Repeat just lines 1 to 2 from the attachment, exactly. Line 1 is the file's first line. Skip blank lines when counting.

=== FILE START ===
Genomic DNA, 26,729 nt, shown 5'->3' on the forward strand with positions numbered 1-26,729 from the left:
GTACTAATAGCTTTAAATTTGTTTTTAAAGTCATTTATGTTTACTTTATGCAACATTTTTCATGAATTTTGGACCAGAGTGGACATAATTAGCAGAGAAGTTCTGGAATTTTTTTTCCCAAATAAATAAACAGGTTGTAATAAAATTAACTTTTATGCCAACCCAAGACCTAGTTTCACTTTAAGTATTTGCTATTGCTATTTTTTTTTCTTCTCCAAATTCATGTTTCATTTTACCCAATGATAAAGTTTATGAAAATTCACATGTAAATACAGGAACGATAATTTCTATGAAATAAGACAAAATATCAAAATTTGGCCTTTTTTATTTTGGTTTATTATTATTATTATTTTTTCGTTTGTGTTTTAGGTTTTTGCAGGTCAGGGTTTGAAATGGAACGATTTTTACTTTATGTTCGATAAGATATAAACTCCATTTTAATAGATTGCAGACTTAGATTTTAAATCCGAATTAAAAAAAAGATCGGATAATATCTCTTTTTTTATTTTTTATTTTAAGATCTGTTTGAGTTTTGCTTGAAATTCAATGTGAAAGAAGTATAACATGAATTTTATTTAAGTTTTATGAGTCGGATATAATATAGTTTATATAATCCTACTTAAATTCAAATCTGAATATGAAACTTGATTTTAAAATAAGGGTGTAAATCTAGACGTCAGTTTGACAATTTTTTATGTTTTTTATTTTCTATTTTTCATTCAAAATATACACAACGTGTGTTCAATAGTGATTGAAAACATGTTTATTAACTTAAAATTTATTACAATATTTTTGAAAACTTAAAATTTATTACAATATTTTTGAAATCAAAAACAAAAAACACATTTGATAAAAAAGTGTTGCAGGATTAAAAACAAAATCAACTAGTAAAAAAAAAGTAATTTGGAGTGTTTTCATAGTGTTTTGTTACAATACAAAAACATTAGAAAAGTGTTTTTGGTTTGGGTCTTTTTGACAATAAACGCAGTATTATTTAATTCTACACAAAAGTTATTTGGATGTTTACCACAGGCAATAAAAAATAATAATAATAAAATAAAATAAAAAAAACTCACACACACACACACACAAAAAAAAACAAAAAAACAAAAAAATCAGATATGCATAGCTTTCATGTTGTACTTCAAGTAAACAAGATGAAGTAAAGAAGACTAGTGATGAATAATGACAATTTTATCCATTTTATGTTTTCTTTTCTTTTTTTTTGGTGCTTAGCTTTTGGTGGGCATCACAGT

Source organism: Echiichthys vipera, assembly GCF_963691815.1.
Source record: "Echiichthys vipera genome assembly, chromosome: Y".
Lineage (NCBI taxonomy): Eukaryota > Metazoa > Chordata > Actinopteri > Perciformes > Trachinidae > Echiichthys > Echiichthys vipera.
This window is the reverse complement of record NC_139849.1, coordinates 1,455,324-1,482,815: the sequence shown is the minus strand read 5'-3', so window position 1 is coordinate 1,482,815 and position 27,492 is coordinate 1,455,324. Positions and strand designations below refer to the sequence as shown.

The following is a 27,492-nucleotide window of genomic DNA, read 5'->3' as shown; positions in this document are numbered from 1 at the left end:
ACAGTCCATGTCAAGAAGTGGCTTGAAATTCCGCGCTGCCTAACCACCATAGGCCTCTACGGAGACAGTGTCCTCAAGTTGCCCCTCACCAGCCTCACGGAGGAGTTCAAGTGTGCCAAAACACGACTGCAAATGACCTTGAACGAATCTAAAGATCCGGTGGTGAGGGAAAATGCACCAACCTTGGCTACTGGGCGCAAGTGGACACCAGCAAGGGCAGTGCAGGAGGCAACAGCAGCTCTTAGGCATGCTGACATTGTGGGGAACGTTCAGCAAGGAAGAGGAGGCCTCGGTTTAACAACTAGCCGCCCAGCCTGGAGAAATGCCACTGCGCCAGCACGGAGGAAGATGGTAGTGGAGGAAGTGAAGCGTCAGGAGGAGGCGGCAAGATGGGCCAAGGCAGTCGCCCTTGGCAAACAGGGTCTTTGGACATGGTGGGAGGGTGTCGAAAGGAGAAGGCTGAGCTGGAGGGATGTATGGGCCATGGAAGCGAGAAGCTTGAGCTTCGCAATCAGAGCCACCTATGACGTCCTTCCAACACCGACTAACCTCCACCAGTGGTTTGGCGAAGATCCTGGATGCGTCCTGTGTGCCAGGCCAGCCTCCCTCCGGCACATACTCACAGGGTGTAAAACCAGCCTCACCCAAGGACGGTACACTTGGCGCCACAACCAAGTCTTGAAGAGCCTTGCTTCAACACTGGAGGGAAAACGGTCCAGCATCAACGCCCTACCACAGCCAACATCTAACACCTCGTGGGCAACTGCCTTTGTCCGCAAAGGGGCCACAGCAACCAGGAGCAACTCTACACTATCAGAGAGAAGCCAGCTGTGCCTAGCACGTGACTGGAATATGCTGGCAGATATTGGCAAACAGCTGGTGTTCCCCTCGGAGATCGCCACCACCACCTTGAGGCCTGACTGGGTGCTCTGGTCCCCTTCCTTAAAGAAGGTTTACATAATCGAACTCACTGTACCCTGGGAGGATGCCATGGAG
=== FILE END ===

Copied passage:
Genomic DNA, 26,729 nt, shown 5'->3' on the forward strand with positions numbered 1-26,729 from the left:
GTACTAATAGCTTTAAATTTGTTTTTAAAGTCATTTATGTTTACTTTATGCAACATTTTTCATGAATTTTGGACCAGAGTGGACATAATTAGCAGAGAAGTTCTGGAATTTTTTTTCCCAAATAAATAAACAGGTTGTAATAAAATTAACTTTTATGCCAACCCAAGACCTAGTTTCACTTTAAGTATTTGCTATTGCTATTTTTTTTTCTTCTCCAAATTCATGTTTCATTTTACCCAATGATAAAGTTTATGAAAATTCACATGTAAATACAGGAACGATAATTTCTATGAAATAAGACAAAATATCAAAATTTGGCCTTTTTTATTTTGGTTTATTATTATTATTATTTTTTCGTTTGTGTTTTAGGTTTTTGCAGGTCAGGGTTTGAAATGGAACGATTTTTACTTTATGTTCGATAAGATATAAACTCCATTTTAATAGATTGCAGACTTAGATTTTAAATCCGAATTAAAAAAAAGATCGGATAATATCTCTTTTTTTATTTTTTATTTTAAGATCTGTTTGAGTTTTGCTTGAAATTCAATGTGAAAGAAGTATAACATGAATTTTATTTAAGTTTTATGAGTCGGATATAATATAGTTTATATAATCCTACTTAAATTCAAATCTGAATATGAAACTTGATTTTAAAATAAGGGTGTAAATCTAGACGTCAGTTTGACAATTTTTTATGTTTTTTATTTTCTATTTTTCATTCAAAATATACACAACGTGTGTTCAATAGTGATTGAAAACATGTTTATTAACTTAAAATTTATTACAATATTTTTGAAAACTTAAAATTTATTACAATATTTTTGAAATCAAAAACAAAAAACACATTTGATAAAAAAGTGTTGCAGGATTAAAAACAAAATCAACTAGTAAAAAAAAAGTAATTTGGAGTGTTTTCATAGTGTTTTGTTACAATACAAAAACATTAGAAAAGTGTTTTTGGTTTGGGTCTTTTTGACAATAAACGCAGTATTATTTAATTCTACACAAAAGTTATTTGGATGTTTACCACAGGCAATAAAAAATAATAATAATAAAATAAAATAAAAAAAACTCACACACACACACACACAAAAAAAAACAAAAAAACAAAAAAATCAGATATGCATAGCTTTCATGTTGTACTTCAAGTAAACAAGATGAAGTAAAGAAGACTAGTGATGAATAATGACAATTTTATCCATTTTATGTTTTCTTTTCTTTTTTTTTGGTGCTTAGCTTTTGGTGGGCATCACAGT